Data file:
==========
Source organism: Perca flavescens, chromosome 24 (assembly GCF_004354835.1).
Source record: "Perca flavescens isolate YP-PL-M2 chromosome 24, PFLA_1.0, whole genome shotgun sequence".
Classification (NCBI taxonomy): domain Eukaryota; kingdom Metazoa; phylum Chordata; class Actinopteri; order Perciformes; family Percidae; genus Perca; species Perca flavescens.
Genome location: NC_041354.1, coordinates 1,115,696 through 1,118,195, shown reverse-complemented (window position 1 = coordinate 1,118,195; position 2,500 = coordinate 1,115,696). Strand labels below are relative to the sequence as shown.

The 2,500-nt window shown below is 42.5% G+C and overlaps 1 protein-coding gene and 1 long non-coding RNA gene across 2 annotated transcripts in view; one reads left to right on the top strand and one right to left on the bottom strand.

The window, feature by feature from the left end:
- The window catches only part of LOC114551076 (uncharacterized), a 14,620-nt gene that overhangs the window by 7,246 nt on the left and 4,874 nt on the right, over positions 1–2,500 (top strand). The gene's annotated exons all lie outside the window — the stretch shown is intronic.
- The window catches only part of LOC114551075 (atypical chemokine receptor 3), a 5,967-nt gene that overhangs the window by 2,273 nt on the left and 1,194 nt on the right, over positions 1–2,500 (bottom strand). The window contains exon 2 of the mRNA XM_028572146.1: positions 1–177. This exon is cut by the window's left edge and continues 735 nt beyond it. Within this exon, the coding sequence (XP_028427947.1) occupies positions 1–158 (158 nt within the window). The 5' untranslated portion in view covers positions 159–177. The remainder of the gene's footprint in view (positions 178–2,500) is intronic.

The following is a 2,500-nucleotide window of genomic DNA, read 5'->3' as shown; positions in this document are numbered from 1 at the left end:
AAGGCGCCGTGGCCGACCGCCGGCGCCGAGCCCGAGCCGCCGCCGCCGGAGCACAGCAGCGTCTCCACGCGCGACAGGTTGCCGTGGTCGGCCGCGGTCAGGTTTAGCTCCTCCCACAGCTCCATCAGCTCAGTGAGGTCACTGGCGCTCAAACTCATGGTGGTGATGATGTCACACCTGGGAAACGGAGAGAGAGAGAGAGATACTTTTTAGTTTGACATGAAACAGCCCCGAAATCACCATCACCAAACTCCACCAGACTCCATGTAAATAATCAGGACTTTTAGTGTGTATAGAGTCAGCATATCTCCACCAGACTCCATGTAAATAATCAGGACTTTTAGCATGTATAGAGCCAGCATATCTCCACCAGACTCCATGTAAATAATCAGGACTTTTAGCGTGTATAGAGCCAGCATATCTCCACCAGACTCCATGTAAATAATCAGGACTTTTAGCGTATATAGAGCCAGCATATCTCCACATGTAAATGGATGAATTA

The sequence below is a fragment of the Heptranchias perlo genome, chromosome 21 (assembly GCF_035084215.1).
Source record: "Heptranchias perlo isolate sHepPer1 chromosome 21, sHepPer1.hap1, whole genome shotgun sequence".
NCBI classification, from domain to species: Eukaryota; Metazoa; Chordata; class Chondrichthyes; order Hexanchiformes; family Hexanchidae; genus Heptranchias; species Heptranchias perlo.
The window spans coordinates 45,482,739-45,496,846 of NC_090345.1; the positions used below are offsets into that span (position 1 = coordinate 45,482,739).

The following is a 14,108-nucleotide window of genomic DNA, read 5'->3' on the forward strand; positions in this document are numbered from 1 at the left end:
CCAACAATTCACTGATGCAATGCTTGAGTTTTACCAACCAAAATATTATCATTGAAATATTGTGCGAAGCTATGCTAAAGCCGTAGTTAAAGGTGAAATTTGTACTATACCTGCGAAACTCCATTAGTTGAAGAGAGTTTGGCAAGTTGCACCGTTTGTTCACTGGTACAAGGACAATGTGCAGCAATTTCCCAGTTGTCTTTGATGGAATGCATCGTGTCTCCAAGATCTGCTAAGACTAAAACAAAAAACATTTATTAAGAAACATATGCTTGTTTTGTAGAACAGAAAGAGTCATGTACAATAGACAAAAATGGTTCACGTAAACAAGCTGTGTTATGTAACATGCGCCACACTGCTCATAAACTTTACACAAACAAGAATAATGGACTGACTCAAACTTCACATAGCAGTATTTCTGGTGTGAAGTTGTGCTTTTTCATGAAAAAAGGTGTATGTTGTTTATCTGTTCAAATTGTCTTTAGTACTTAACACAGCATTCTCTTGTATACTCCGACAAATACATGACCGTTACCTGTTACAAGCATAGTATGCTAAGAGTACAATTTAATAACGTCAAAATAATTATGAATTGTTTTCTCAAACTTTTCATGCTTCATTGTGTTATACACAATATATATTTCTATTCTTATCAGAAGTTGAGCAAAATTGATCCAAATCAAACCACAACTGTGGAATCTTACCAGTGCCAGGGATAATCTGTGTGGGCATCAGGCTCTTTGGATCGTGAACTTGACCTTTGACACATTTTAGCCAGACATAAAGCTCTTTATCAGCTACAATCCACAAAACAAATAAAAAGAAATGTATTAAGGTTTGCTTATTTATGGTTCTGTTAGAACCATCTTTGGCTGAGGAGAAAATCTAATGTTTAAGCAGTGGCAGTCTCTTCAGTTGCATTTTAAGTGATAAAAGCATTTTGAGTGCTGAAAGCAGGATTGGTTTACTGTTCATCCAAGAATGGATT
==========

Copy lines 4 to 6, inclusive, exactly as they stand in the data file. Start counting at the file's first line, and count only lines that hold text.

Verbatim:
Genome location: NC_041354.1, coordinates 1,115,696 through 1,118,195, shown reverse-complemented (window position 1 = coordinate 1,118,195; position 2,500 = coordinate 1,115,696). Strand labels below are relative to the sequence as shown.

The 2,500-nt window shown below is 42.5% G+C and overlaps 1 protein-coding gene and 1 long non-coding RNA gene across 2 annotated transcripts in view; one reads left to right on the top strand and one right to left on the bottom strand.

The window, feature by feature from the left end: